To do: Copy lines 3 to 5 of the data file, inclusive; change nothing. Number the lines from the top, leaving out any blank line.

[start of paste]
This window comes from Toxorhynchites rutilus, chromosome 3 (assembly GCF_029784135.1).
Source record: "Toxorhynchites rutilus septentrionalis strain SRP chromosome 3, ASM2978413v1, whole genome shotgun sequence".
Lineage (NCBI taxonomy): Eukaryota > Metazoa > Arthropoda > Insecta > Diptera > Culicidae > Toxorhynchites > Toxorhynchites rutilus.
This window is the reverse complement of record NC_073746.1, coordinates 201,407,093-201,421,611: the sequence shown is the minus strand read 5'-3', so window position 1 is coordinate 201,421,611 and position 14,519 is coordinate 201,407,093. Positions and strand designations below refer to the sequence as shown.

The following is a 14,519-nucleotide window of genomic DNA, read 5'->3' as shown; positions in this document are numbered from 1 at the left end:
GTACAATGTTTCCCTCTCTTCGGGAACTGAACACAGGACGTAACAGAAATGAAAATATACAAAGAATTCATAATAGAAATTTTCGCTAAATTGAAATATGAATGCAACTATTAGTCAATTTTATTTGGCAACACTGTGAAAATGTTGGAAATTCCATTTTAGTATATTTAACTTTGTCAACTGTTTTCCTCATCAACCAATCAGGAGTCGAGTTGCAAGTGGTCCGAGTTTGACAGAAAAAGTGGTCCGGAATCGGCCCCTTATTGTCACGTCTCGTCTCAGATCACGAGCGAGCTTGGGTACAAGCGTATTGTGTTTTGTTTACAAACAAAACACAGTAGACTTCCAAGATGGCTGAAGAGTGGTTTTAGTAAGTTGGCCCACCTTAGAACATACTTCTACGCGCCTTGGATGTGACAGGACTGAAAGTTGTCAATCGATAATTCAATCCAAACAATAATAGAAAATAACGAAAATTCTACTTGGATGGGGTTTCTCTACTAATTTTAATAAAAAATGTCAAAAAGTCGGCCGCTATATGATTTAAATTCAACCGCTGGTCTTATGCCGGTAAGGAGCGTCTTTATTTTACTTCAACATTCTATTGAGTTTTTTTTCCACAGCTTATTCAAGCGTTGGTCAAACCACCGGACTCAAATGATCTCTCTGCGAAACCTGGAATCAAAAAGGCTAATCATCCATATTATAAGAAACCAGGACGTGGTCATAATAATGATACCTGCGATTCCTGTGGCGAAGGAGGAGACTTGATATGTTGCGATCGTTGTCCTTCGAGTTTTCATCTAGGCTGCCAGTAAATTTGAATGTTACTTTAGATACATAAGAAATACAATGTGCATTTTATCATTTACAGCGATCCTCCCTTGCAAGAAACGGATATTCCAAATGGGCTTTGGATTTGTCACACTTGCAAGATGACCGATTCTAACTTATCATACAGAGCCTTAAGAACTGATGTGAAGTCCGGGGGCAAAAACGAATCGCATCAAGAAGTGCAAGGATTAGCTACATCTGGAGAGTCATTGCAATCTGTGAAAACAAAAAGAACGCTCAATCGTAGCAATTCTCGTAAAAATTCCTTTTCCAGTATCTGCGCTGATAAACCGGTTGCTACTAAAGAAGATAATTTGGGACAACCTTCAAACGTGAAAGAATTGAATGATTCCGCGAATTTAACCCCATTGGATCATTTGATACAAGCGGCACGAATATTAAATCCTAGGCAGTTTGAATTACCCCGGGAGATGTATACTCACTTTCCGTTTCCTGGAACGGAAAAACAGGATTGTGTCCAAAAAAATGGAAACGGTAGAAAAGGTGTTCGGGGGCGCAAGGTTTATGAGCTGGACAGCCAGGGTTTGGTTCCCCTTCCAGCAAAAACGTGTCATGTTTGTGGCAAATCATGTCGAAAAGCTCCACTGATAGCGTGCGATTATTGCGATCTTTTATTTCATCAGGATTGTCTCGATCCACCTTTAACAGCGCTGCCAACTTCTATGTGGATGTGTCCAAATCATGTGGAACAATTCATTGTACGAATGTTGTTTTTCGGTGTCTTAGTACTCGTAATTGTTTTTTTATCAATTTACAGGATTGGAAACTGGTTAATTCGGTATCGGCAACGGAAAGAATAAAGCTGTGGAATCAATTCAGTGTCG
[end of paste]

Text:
Lineage (NCBI taxonomy): Eukaryota > Metazoa > Arthropoda > Insecta > Diptera > Culicidae > Toxorhynchites > Toxorhynchites rutilus.
This window is the reverse complement of record NC_073746.1, coordinates 201,407,093-201,421,611: the sequence shown is the minus strand read 5'-3', so window position 1 is coordinate 201,421,611 and position 14,519 is coordinate 201,407,093. Positions and strand designations below refer to the sequence as shown.

The following is a 14,519-nucleotide window of genomic DNA, read 5'->3' as shown; positions in this document are numbered from 1 at the left end: